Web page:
Look for a single color that best embodies your business based on color meanings for your core color. To find the perfect effect, try with several hues and tints of the color you want to use, ranging from lush and dark to delicate and pastel to bright neon.

5. Select Your Secondary Brandcolors

Once you've decided on your primary color, choose two to four complementary hues. These colors will complement your primary one and can appear next to it or on their own. Secondary colors for a brand might go in a few different directions:

  • Analogous Color Scheme: These are variations of your primary color. This means that if your primary color is bright red, you can add additional warm colors from the same color family (such as orange and yellow). Analogous color palettes are typically pleasing and harmonious in appearance.
  • Monochromatic Color Scheme: This consists of several tones and tints of your primary color. For instance, if blue is your primary color, your secondary colors can be pale blue and dark blue. Monochromatic color schemes can help to amplify and enhance your primary color.
  • Contrasting Color Schemes: Contrasting brandcolors are either complementary colors (sitting across from each other on the color wheel) or a grouping of bright, equally vibrant hues. This color scheme can make your brand's colors stand out and give off a vibrant and modern vibe.

6. Use Neutral Hues

It's tempting to focus on the main colors and ignore the neutrals when designing your brand colors. However, neutral colors are significant since they control the majority of your communication (for example, the color of your written content) and will show in the background of the majority of your assets.

Neutral colors are typically white or black, with a few hues of grey thrown in for good measure.

7. Put Your Brand's Colors to the Test

Fedex brandcolors

Image is taken from Visme

Once you've decided on your colors, combine them and test them in a few different combinations to ensure they complement one another and express the message you intended.

To make your website more accessible, you should also evaluate your palette to ensure that they are plainly legible together. There are numerous online tools and browser plugins available for testing brandcolors for accessibility. Two such tools that we recommend are Contrast Checker and Color Contrast Analyzer.

What Do the Various Brandcolors Mean?

brandcolors meanings

Image is taken from Venngage

We've covered the basics for brandcolors; now let's go into the hard facts of color meanings (or at least some guidelines). Here's a rundown of brand color meanings and how different branding colors can affect people:

  • Red – Red represents passion, enthusiasm, and rage. It can denote significance and compel attention.
  • Orange – The color orange represents liveliness, vitality, and friendliness. It is energising and energising.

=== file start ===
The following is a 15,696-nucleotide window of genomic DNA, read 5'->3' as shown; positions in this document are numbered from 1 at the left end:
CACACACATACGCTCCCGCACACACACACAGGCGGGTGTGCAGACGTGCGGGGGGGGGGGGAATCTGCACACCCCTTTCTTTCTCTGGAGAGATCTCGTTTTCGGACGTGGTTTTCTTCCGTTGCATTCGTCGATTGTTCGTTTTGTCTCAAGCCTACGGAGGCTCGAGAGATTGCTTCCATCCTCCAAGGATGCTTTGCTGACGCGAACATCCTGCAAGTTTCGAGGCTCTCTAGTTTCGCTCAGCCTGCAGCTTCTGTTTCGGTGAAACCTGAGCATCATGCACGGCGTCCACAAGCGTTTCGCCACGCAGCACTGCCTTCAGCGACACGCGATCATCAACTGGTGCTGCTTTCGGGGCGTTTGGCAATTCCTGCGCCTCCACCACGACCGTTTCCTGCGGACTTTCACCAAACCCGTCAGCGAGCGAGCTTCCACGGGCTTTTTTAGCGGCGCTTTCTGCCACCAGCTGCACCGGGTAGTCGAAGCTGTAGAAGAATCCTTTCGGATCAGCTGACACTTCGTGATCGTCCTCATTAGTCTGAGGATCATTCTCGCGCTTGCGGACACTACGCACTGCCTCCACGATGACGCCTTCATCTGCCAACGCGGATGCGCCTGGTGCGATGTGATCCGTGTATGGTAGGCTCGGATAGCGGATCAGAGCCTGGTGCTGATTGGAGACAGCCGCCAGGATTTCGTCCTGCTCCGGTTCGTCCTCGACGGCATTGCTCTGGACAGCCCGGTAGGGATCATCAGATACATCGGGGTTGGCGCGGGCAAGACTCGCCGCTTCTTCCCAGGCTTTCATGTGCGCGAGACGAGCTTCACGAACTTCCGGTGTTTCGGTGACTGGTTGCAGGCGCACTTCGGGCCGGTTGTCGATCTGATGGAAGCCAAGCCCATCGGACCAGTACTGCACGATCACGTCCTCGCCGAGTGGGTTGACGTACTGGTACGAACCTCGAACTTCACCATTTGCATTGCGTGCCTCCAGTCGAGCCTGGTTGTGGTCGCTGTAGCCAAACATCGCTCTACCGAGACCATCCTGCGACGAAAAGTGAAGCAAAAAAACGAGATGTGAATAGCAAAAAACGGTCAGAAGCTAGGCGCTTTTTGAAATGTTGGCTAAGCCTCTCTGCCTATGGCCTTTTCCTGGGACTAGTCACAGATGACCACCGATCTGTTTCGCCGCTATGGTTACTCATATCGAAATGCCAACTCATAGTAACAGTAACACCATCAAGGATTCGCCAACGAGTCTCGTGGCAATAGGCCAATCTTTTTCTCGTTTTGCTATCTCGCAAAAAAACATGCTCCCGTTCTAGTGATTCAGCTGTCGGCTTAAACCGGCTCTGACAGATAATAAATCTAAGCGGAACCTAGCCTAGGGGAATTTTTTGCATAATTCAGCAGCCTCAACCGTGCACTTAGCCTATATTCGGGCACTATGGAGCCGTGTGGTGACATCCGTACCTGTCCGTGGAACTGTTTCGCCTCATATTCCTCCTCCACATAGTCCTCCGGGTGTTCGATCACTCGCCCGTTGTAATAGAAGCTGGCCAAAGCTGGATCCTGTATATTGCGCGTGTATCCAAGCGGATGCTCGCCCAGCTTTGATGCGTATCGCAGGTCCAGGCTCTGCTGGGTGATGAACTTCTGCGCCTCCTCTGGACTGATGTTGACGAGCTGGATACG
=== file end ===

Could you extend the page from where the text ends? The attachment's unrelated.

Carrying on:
• Yellow- conveys happiness, youth, and optimism, yet it can also appear attention-grabbing or inexpensive.
  • Green - implies stability, wealth, expansion, and a sense of connectedness to nature.
  • Light Blue – A light blue exudes calm, trust, and openness. It can also represent innocence.
  • Dark Blue – The color dark blue represents professionalism, security, and formality. It is mature and reliable.
  • Purple – Purple can be associated with monarchy, creativity, and elegance.
  • Pink – Pink symbolizes femininity, youth, and innocence. It spans from contemporary to opulent.
  • Brown – Brown produces a rustic, earthy, vintage look or feel.
  • White – The color white is associated with cleanliness, virtue, health, and simplicity. It can range from low-cost to high-end.
  • Gray – Gray represents neutrality. It can have a quiet, classic, solemn, secretive, or mature appearance.
  • Black – The color black conjures a strong, smart, edgy, opulent, and modern vibe.

How can Colors be Used on Strikingly Websites?

Advanced color options strikingly

Image is taken from Strikingly

Our most recent templates allow you to modify sophisticated styles! These themes, such as Remotejoy, Interior, Meditteranean, Andrea, Figapps, and others, provide many more possibilities for you to personalize and play with.

  • Click "STYLES" in your site editor. A style panel with headers and navigations, sections, and buttons will appear, as shown below. You can change to any of the templates above if you don't see it.
  • Rotate through the background color selections by clicking the square here for areas that do not have a background image menu.
  • Background color options will appear in the suggested image selections for sections that have a background image menu.


It is critical for your company's success to have a distinct brand identity. Remember that the impact of your brandcolors is determined by the style and design in which they are employed, as well as the color combinations you select. This is a condensed version; our relationship with color is considerably more complex—for example, too much yellow can produce worry. So take some time to get to know your brand's personality and select brand colors that match its own identity.